What will we find around our hotel? Lots of restaurants for fine and casual dining, offering just about every global variation of cuisine.
- Eighteenth century architecture of the New Town of Edinburgh development beginning in the 1770s.
- Lovely 18th century crescents with private gardens.
- St. Mary’s Episcopal Cathedral, late 19th century neo-Gothic building whose spire makes it the tallest building in the urban core of Edinburgh.
- Close connections for urban transportation.
Lace up your shoes and let’s go walking!
Our Edinburgh Grosvenor Hotel is located in the stylish West End. Restaurants abound, offering varieties of cuisine. Most conveniently, Haymarket station is 200 meters away from our hotel, where bus and tram stop offer access to all areas of the city, the airport, as well as mainline intercity rail connections.
We are within walking distance of the Georgian House: In the late 1700s, this grand townhouse was at the heart of Edinburgh’s New Town development. The house was designed by acclaimed architect Robert Adam and was true luxury in an era of enlightenment, for those who could afford it.
The house has been magnificently restored to show a typical Edinburgh New Town house of the late 18th and early 19th century. The fine collections of period furniture, porcelain, silver and glass reflect the social and economic context of the time. The kitchen and servants’ room give a glimpse of the arduous ‘below stairs’ life of the servants, who made an elegant lifestyle possible.
Green spaces can be enjoyed nearby with Charlotte Square; the townhouses of the many crescents in this area generally have private gardens behind them. Larger public green spaces are found with the squares.
I passed Coates Crescent frequently while on the tram line to Princes Street. As the New Town was developed in Edinburgh, incorporating graceful crescents was noted in city planning.
Interestingly, 12 Coates Crescent has been the official office of the Royal Scottish Country Dance Society since the mid-1950s. The term ‘Scottish Country Dance’ embraces the social dances of Scotland that have evolved from many traditions and are danced throughout the world by Scots and non-Scots alike. Following the appearance of the country dance in Scotland in the early 18th Century, it underwent changes and adopted some of the characteristics of other dance forms such as Scotch Reels, Quadrilles and Waltzes, but perhaps the most notable change from the English style was the importance attached to precise footwork which is still upheld by the RSCDS.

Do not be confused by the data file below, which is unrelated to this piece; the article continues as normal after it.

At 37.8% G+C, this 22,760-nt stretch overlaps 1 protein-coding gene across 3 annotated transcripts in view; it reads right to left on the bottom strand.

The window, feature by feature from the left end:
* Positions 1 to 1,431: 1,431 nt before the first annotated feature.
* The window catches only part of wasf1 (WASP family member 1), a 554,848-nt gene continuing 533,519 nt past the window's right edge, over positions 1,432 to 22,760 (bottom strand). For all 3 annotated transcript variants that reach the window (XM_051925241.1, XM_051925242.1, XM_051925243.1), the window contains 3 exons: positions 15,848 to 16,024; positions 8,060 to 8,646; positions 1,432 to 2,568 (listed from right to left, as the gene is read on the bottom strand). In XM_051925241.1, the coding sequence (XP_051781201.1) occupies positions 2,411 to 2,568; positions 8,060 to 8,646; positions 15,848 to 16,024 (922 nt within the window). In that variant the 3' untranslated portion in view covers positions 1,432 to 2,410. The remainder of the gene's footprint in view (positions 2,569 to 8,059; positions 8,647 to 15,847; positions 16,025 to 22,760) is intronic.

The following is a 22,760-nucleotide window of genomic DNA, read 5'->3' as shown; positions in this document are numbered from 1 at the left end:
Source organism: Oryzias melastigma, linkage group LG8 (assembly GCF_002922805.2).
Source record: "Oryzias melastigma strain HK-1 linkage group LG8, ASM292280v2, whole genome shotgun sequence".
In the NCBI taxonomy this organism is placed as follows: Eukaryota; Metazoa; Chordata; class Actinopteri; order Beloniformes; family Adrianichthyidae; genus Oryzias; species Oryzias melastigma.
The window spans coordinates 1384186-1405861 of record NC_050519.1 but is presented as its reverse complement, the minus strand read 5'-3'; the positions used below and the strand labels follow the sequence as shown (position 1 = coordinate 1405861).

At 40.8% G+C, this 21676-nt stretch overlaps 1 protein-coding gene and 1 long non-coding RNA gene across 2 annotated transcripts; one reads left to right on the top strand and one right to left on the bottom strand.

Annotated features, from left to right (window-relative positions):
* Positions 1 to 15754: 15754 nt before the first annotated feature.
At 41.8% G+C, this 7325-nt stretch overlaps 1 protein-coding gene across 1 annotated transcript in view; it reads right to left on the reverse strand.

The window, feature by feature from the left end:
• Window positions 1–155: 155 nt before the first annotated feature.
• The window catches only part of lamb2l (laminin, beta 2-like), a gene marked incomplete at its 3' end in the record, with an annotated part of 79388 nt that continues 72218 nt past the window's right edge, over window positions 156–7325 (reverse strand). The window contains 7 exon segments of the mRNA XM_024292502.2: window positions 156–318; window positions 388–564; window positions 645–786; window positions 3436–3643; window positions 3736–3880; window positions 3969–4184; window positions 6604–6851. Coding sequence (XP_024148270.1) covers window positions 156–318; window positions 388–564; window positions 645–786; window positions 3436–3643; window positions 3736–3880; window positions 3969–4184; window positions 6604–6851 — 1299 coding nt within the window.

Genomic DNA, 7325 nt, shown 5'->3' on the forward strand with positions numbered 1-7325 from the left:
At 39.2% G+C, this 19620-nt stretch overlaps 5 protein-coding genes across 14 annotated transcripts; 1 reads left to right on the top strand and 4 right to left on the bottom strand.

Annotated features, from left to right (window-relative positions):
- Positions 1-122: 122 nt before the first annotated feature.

St Mary’s Cathedral or the Cathedral Church of Saint Mary theVirgin is a cathedral of the Scottish Episcopal Church. Designed in a neo-Gothic style in the 1870s, the cathedral is now part of the Old Town and New Town of Edinburgh World Heritage Site. Reaching 295 ft, its spire makes the building the highest in the Edinburgh urban area.
In 1689, following the Glorious Revolution, Presbyterianism was restored in place of episcopacy in the national Church of Scotland. St Giles’ Cathedral, Edinburgh came under the Established Church’s ministry, resulting in Episcopalians being left without a cathedral in Edinburgh.
The original construction was paid for by Barbara and Mary Walker, spinster sisters, providing funds for this purpose from 1873. The cathedral is built on the site of their garden.
St Mary’s Cathedral is the only cathedral in Scotland to maintain a tradition of daily choral services with choristers drawn from its own choir school.
St Mary’s Music School was founded to educate choristers of the cathedral and is now a separate specialist music school open to all pupils.
One of the best Italian restaurants in Edinburgh is within easy walking distance, on Dalry Road.
The Haymarket corner, with train connections, and a Starbucks, just around the corner.
The connections for trams to speed you “downtown,” again just around the corner from the Haymarket station.